say a picture is worth a thousand words – and I don’t doubt that for a
minute. Take a read through – and look through – our cover story and I
bet you’ll agree.
Life magazine, the second version of it, was the first all-photography
U.S. news magazine and dominated the market for more than 40 years. The
magazine sold more than 13.5 million copies a week at one point. People
couldn’t live without those pictures. Were the images powerful enough
to change history? Not necessarily. But they definitely captured
snapshots of time, of significant events, of our history.
If I say, think of Alfred Eisenstaedt’s shot of a nurse in a sailor’s
arms, snapped on Aug. 27, 1945, as they celebrated Victory Over Japan
Day in New York City, is there a person out there who can’t visualize
that photo in their mind? Not likely.
I am a big fan of photography. As a mother, of course, I take hundreds
of pictures every year to eventually scrapbook. But as an observer, I
am drawn to gripping images that move me to tears. Move me to think.
But also enjoy photos that bring an immediate smile to my lips or a
laugh in my belly. Photography is quite powerful.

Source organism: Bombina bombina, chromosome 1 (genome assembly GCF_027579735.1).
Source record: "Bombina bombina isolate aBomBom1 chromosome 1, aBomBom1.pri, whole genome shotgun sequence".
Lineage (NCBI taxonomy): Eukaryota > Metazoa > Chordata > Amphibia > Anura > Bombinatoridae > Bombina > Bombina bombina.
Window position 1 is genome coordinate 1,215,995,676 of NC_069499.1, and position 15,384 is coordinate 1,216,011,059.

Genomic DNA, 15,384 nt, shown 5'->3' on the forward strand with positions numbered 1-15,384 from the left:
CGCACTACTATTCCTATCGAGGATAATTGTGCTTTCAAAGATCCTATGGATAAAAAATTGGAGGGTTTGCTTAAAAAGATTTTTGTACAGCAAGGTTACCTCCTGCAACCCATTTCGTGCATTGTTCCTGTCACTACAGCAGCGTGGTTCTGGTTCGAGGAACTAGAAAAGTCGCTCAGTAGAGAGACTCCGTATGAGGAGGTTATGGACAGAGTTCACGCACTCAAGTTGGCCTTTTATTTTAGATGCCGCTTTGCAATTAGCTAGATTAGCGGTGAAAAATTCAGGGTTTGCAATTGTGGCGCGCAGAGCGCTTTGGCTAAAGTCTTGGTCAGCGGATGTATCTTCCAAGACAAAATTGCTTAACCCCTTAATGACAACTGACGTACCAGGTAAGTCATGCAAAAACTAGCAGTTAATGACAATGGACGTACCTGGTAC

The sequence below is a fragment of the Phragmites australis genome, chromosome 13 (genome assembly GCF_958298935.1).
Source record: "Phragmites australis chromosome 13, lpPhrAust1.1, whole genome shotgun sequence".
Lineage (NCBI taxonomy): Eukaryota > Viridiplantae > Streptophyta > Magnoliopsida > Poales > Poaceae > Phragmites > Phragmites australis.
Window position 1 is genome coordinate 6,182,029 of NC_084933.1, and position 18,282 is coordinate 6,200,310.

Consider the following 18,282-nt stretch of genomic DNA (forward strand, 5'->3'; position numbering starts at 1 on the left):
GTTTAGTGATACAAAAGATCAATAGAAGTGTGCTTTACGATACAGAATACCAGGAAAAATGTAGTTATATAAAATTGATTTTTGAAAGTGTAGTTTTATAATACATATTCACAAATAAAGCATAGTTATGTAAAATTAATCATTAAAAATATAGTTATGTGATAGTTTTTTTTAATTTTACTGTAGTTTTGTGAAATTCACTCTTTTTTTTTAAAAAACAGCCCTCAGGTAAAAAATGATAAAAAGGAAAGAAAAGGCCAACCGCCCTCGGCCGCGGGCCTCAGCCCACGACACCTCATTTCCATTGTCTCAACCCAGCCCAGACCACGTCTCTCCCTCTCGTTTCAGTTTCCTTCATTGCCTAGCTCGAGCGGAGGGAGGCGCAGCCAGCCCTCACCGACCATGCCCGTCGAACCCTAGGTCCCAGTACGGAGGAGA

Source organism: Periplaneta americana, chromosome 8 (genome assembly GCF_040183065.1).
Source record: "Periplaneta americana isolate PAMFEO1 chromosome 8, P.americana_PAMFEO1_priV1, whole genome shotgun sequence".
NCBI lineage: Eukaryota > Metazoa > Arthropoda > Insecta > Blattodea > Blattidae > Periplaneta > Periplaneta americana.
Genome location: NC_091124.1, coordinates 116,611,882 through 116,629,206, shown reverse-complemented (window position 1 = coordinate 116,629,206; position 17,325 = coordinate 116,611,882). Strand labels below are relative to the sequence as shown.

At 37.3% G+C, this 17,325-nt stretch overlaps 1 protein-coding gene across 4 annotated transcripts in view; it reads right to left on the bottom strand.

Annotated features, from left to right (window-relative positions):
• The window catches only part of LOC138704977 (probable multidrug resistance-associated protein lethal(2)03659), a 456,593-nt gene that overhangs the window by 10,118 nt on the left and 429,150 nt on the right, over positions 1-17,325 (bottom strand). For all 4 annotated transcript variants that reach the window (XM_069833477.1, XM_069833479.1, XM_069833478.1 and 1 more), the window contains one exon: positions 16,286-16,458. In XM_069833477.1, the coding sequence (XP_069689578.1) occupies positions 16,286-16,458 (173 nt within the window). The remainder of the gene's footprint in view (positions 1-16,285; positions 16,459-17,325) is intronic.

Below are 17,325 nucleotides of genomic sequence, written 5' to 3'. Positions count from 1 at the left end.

I recently got my hands on anniversary compilations from two large news
magazines. The subject matter: 1968. With war abroad, riots at home,
fallen leaders and lunar dreams, Time magazine is calling it “The Year
That Changed The World.” And here I thought it changed because I was
born that year (you do the math). I figured something good had to come
of that year – though I am no competition for landing on the moon!
The special publications are an emotional read. The history is
incredibly interesting but the photos can tell the story, no matter how
celebratory or tragic, without words. That’s why I plan to keep these
“anniversary” magazines. I’m not building a collection. I don’t care
about their potential worth. For me, they hold a piece of history. A
snapshot of the world the year my history began.
And that’s one of the reasons people held onto their Life magazines and
others. One glance and they are transported to a different time, a
different place. They recall once again where they came from and see
how far they’ve come.
Antique Trader would like to know if you collect something – vintage
magazines, books, posters, you name it – that evokes emotion or serves
as a historical reminder or a personal one? Please share them with
other readers by e-mailing firstname.lastname@example.org, or post a reply here.